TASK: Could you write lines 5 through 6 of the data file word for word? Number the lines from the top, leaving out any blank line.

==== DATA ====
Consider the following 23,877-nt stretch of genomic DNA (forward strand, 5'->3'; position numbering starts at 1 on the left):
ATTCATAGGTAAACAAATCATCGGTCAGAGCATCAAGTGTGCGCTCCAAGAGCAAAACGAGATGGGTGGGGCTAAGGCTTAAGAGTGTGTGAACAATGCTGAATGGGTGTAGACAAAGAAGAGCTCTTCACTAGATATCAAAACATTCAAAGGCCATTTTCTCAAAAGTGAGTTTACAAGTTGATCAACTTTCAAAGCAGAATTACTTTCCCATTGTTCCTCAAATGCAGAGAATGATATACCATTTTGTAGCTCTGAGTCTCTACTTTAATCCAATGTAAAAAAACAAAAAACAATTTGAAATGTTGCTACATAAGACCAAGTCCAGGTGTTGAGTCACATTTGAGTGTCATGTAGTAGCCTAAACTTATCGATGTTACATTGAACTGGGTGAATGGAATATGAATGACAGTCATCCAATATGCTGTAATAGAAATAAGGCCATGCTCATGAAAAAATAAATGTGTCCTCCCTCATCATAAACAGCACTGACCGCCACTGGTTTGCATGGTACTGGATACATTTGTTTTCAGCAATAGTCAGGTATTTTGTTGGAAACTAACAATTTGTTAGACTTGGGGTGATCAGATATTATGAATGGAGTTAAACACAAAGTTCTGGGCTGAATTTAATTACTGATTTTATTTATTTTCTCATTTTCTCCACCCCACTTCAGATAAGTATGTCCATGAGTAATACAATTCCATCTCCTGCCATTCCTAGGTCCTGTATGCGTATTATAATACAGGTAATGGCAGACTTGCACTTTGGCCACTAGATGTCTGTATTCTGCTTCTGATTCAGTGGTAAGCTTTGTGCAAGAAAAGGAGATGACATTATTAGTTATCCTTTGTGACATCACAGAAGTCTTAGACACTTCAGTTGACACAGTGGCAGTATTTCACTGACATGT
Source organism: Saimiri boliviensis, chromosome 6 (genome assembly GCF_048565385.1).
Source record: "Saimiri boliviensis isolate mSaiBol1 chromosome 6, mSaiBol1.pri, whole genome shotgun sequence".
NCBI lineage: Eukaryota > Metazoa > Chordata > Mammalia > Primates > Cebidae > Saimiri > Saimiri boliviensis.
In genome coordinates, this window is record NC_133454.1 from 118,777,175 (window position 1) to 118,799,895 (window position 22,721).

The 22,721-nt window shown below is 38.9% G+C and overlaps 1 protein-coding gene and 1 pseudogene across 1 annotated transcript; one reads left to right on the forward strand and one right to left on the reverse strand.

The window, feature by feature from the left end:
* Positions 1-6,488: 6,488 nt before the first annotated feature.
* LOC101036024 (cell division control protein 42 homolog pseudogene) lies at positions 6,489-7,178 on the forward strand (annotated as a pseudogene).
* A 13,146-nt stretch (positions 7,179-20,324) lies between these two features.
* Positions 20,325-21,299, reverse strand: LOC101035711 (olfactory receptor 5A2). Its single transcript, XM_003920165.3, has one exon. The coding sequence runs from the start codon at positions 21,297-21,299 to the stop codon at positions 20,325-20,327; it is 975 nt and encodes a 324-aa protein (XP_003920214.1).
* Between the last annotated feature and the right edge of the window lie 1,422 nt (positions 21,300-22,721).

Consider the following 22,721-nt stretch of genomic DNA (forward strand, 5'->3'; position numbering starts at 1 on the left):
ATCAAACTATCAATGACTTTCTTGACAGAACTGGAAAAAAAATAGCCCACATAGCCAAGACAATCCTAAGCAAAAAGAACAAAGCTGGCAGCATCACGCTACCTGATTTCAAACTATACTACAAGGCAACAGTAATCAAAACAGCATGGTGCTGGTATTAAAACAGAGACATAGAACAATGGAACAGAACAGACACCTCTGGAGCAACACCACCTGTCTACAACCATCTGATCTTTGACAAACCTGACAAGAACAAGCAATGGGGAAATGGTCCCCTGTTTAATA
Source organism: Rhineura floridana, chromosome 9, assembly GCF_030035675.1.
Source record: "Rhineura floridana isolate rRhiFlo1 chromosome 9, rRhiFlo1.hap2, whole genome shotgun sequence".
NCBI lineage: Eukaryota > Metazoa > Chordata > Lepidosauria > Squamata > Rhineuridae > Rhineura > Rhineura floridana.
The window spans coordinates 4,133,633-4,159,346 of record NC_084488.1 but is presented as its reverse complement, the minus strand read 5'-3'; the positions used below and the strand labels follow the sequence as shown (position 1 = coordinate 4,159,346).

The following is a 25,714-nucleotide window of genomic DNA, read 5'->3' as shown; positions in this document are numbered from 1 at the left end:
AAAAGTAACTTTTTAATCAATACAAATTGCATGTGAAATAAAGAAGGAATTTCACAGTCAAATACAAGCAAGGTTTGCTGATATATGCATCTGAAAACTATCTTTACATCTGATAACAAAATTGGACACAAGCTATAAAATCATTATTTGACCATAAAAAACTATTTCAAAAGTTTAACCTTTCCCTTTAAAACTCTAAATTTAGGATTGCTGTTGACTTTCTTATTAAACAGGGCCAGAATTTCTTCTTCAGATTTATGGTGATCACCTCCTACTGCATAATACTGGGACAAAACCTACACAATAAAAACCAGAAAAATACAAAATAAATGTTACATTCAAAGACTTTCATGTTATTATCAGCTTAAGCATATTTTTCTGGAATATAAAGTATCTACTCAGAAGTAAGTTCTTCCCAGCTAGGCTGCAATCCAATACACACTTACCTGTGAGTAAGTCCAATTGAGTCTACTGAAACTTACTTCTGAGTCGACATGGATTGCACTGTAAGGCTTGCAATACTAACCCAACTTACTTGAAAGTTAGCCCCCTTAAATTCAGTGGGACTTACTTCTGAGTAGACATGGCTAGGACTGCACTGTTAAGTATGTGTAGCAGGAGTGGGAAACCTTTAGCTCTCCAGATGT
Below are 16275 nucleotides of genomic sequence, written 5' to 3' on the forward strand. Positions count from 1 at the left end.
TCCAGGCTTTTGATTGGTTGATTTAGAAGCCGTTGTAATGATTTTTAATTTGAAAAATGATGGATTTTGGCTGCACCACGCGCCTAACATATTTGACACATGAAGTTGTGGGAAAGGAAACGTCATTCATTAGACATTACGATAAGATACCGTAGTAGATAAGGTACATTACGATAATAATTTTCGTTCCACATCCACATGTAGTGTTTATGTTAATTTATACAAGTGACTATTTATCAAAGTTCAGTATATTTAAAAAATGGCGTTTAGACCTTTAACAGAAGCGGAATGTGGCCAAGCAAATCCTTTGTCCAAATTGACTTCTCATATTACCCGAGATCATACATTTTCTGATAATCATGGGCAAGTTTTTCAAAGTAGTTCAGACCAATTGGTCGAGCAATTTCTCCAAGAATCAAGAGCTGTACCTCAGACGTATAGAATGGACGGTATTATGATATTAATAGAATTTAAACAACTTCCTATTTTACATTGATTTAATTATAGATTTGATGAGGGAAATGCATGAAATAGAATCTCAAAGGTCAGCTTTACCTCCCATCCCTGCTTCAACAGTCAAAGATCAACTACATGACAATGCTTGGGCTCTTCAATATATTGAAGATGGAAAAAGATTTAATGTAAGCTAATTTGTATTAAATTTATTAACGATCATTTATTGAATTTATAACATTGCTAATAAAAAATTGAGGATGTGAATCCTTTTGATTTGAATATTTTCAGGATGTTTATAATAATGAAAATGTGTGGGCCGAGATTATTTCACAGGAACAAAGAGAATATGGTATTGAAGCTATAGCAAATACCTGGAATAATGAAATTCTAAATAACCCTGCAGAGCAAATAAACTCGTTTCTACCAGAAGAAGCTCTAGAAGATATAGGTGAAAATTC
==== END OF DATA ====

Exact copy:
NCBI lineage: Eukaryota > Metazoa > Chordata > Mammalia > Primates > Cebidae > Saimiri > Saimiri boliviensis.
In genome coordinates, this window is record NC_133454.1 from 118,777,175 (window position 1) to 118,799,895 (window position 22,721).